Alarms rang as the crew scrambled through the strobing corridors of the giant ship, Khanfasar. Mehr, already aboard the Spectral Corsair, cried out encouragement and tactical advice, as Norsa dragged the twisted body of Resim Aldair and the others rushed to safety. Karter’s grenade killed the Nazareem Sacrifice adherents that were blocking their way, and the enemies rushing up from behind took pot-shots at the retreating Ozgare, his animate armour taking the blows. But they all reached the ship, Norsa dumping Resim’s body in the cargo hold as they ran to their stations.
Mehr hacked the hanger bay doors on Khanfasar and ordered them to open, and Hanbal launched. The Corsair eased into the space deep inside Anqad Nesh, the Sacrifice’s asteroid, named “The Stone Sarcophagus” for good reason. Mehr led the way out, undocking his Class I Clipper, ‘Blackbird’, from the Corsair and opening up her thrusters, rushing away from their pursuers.
As the Corsair turned to follow the Khanfasar powered up, and enemy Scimitar class torpedo fighters launched to chase them down. With Mehr gone Ozgare took over the sensor ops, but with little experience found it hard to detect and lock on these quick little ships. Torpedoes from the fighters flashed towards them, and only Karter’s gunnery and skilled deployment of ECM kept them at bay. Khanfasar’s Ion Cannons, on the other hand, raked across Corsair’s bows, shaking the vessel and sending shudders across the bridge. Fenwick’s energy and effort controlled the damage, and kept them afloat, but they were outmatched and outgunned.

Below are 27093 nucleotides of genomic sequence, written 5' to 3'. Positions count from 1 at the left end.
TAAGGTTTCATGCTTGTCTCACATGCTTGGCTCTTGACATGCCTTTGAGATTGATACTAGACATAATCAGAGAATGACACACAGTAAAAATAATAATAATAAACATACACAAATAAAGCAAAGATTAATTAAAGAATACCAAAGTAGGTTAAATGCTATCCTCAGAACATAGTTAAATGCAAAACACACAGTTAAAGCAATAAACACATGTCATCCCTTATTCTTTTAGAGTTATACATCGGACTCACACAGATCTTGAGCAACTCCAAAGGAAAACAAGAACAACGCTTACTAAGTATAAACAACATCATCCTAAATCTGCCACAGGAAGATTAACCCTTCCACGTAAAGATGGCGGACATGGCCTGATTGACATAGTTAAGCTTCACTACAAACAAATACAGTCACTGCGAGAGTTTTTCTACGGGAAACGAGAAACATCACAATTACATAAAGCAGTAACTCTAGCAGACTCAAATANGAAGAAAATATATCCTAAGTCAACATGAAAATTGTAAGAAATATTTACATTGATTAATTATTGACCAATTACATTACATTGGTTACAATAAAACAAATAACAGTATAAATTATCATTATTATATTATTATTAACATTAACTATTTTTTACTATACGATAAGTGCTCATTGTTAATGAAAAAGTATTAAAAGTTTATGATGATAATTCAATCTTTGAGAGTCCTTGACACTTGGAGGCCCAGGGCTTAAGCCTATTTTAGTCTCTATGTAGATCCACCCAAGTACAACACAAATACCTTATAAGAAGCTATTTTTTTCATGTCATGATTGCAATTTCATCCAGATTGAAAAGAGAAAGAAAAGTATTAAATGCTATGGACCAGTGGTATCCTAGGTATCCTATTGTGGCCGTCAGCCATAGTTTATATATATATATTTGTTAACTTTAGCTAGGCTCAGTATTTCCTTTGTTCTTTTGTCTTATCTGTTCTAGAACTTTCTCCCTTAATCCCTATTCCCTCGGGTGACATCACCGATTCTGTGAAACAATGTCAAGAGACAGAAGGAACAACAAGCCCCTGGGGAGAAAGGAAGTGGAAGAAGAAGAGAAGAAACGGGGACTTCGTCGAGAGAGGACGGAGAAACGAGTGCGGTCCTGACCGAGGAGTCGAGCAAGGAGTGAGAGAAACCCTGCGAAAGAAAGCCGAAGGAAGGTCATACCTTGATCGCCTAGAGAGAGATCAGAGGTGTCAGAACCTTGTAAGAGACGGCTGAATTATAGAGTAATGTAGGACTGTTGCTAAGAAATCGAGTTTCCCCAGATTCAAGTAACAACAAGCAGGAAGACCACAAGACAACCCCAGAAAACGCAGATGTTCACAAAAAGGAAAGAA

A Scimitar Class I Torpedo Fighter
Hanbal steered the ship into a narrow side-channel, scraping the paintwork, but the fighters were too manoeuvrable and kept themselves in attack positions. More torpedoes flew, more ECM scrabbled their sensors and kept them away. A fighter pilot chose to ram them instead, and only Hanbal’s deft flying evaded the collision. But now this Scimitar was lying before Karter’s Heavy Accelerator Cannon, and a quick burst of fire cut the smaller ship in two.
Corsair was taking hit after hit, from the fighters, from Khanfasar and the automated cannons that ranged the walls of the tunnel. Fenwick’s excellent work kept them flying, but their stocks of spare parts were running low. The cargo bay was hit, explosions tearing the doors away and sucking Resim’s body into space. Then the Graviton Projector took a blow, bullets the size of a hand punching through the hull and slamming into the sensitive machinery.